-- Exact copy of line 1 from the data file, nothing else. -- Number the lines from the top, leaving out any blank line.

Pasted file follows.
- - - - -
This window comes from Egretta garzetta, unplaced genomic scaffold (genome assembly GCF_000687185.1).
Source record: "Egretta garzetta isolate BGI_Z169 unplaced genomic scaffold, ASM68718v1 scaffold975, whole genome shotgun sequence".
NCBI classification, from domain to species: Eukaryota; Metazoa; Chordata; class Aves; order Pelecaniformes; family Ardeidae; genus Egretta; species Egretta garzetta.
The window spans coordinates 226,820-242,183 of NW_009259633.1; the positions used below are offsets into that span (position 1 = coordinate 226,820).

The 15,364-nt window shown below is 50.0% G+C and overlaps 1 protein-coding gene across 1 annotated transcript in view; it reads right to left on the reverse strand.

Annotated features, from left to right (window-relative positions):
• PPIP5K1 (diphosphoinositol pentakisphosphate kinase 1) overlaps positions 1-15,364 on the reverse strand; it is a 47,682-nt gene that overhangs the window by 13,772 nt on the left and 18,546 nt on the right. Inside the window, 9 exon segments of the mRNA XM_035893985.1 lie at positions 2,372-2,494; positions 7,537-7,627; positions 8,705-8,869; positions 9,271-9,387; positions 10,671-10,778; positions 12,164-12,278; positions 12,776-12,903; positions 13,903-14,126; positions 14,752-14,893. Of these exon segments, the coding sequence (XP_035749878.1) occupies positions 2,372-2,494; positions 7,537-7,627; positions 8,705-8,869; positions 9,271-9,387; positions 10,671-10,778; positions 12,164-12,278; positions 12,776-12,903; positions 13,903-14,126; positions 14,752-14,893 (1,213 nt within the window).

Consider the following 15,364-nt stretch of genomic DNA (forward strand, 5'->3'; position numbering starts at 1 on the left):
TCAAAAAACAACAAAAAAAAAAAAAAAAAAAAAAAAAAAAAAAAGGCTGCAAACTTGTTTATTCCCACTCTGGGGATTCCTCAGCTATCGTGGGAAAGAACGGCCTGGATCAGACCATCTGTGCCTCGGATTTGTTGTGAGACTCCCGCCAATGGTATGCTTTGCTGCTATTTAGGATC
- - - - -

This window comes from Egretta garzetta, unplaced genomic scaffold (genome assembly GCF_000687185.1).